• Search Google Scholar
    • Export Citation
  • 26. Valverde A. Alpha-2 agonists as pain therapy in horses. Vet Clin North Am Equine Pract 2010;26:515532.

  • 27. England GCW, Clarke KW. Alpha2 adrenoceptor agonists in the horse—a review. Br Vet J 1996;152:641657.

  • 28. Bialski D, Lanovaz JL, Bohart GV, et al. Effect of detomidine on postural sway in horses. Equine Comp Exerc Physiol 2004;1:4550.

  • 29. Doheny EP, McGrath D, Greene BR, et al. Displacement of centre of mass during quiet standing assessed using accelerometry in older fallers and non-fallers, in Proceedings. 34th Annu Int Conf IEEE Eng Med Biol Soc 2012; 33003303.

    • Search Google Scholar
    • Export Citation
  • 30. Peham C, Licka T, Girtler D, et al. The influence of lameness on equine stride length consistency. Vet J 2001;162:153157.

  • 31. Moorman VJ, Reiser RF II, Mahaffey CA, et al. Use of an inertial measurement unit to assess the effect of forelimb lameness on three-dimensional hoof orientation in horses at a walk and trot. Am J Vet Res 2014;75:800808.

    • Crossref
    • Search Google Scholar
    • Export Citation
  • 32. O'Sullivan M, Blake C, Cunningham C, et al. Correlation of accelerometry with clinical balance tests in older fallers and non-fallers. Age Ageing 2009;38:308313.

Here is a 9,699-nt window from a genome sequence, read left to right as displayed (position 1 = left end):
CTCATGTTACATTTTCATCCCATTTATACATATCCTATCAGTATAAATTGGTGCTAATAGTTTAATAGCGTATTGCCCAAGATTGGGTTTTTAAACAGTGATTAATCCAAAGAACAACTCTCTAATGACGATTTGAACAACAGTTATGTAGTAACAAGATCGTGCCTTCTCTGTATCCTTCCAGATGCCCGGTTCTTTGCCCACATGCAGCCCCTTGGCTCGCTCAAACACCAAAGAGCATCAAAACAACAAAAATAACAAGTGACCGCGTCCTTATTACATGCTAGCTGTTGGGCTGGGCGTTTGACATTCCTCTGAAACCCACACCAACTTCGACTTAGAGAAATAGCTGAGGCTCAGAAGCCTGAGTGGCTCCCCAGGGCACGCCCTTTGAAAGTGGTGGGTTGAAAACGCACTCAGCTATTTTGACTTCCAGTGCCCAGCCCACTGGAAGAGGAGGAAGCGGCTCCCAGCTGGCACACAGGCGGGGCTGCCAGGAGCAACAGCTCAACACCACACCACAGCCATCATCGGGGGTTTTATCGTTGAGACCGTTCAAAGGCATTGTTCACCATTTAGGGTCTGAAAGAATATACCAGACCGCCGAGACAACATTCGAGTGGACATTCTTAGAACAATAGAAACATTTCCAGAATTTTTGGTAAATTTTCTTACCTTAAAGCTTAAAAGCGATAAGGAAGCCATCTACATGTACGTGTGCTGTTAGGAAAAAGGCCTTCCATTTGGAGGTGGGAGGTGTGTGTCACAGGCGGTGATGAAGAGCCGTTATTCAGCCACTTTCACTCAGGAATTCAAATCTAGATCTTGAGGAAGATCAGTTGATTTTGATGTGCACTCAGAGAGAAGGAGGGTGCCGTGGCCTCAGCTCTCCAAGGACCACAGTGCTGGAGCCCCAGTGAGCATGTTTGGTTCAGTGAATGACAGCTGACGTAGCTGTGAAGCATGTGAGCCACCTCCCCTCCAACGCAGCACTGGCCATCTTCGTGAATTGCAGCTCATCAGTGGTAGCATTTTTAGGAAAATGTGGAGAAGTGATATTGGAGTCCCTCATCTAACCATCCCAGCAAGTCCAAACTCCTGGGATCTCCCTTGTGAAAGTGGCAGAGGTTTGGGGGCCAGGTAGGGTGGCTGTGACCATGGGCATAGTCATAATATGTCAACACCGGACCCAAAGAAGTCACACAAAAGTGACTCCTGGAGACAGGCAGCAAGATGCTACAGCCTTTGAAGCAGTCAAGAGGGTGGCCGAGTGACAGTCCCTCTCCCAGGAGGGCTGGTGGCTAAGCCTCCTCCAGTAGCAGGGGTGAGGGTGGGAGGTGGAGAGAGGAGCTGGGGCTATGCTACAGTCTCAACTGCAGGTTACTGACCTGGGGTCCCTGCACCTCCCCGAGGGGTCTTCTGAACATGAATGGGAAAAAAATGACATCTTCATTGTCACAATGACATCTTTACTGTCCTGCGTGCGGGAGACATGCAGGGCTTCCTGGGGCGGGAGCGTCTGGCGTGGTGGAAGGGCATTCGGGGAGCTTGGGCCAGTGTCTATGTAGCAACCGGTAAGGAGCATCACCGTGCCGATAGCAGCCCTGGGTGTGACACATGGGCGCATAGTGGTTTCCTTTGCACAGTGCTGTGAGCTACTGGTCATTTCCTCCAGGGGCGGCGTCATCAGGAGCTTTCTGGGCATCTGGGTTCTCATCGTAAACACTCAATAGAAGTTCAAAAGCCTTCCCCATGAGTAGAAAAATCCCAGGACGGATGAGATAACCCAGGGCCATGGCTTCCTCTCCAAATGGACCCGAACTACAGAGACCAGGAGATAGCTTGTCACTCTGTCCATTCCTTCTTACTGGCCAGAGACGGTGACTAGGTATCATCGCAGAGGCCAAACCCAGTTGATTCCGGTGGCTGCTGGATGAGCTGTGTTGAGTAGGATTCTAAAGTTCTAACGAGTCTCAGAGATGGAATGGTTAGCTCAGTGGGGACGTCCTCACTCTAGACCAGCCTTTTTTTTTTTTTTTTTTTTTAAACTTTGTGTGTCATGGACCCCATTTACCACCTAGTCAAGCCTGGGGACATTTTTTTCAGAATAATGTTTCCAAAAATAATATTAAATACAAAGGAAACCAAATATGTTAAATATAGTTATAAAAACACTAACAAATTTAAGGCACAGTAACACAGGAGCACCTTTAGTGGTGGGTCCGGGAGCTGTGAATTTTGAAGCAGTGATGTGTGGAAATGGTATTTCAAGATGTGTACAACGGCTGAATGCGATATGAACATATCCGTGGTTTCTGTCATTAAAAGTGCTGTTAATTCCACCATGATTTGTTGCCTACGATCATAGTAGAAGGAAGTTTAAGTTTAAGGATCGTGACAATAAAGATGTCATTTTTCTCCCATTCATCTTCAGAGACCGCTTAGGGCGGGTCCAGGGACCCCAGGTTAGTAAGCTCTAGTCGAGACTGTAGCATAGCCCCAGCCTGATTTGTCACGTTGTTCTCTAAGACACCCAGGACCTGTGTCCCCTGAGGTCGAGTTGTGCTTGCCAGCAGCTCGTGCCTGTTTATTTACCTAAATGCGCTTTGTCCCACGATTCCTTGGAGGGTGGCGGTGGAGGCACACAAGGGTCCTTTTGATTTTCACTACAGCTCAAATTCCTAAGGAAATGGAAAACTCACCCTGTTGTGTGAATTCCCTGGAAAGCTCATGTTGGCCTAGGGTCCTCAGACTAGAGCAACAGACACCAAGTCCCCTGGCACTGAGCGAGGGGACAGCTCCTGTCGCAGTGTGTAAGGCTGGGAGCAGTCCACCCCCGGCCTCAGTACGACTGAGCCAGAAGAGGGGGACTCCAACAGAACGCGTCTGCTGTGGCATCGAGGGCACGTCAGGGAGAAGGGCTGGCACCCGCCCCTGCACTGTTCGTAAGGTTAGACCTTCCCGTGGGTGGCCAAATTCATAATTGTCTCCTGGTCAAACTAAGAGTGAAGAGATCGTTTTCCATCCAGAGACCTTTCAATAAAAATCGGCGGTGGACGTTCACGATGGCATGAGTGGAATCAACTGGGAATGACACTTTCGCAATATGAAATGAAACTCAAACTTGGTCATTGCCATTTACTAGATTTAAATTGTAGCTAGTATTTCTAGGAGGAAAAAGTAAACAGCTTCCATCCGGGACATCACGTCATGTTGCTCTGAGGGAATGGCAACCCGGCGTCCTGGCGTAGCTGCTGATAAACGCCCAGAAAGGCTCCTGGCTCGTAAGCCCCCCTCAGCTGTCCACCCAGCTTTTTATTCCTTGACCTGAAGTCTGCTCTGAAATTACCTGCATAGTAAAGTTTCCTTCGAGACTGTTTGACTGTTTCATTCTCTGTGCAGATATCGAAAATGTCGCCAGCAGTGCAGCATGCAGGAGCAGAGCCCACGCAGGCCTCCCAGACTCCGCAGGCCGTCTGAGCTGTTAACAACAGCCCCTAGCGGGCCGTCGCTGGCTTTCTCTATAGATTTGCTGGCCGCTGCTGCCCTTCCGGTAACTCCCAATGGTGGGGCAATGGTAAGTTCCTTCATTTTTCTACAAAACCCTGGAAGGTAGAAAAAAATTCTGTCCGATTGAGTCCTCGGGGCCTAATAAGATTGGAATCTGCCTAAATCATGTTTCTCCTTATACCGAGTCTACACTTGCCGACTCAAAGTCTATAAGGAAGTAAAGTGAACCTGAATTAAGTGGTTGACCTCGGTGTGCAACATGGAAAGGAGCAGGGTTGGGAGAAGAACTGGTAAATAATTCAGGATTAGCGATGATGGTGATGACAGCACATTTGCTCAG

• Search Google Scholar
    • Export Citation
  • 33. Parsons KJ, Pfau T, Ferrari M, et al. High-speed gallop locomotion in the Thoroughbred racehorse. II. The effect of incline on centre of mass movement and mechanical energy fluctuation. J Exp Biol 2008;211:945956.

    • Crossref
    • Search Google Scholar
    • Export Citation
  • 34. Buchner HH, Obermuller S, Scheidl M. Body centre of mass movement in the sound horse. Vet J 2000;160:225234.

  • 35. Clayton HM, Bialski DE, Lanovaz JL, et al. Assessment of the reliability of a technique to measure postural sway in horses. Am J Vet Res 2003;64:13541359.

    • Crossref
    • Search Google Scholar
    • Export Citation
  • 36. Le Clair K, Riach C. Postural stability measures: what to measure and for how long. Clin Biomech (Bristol, Avon) 1996;11:176178.

Advertisement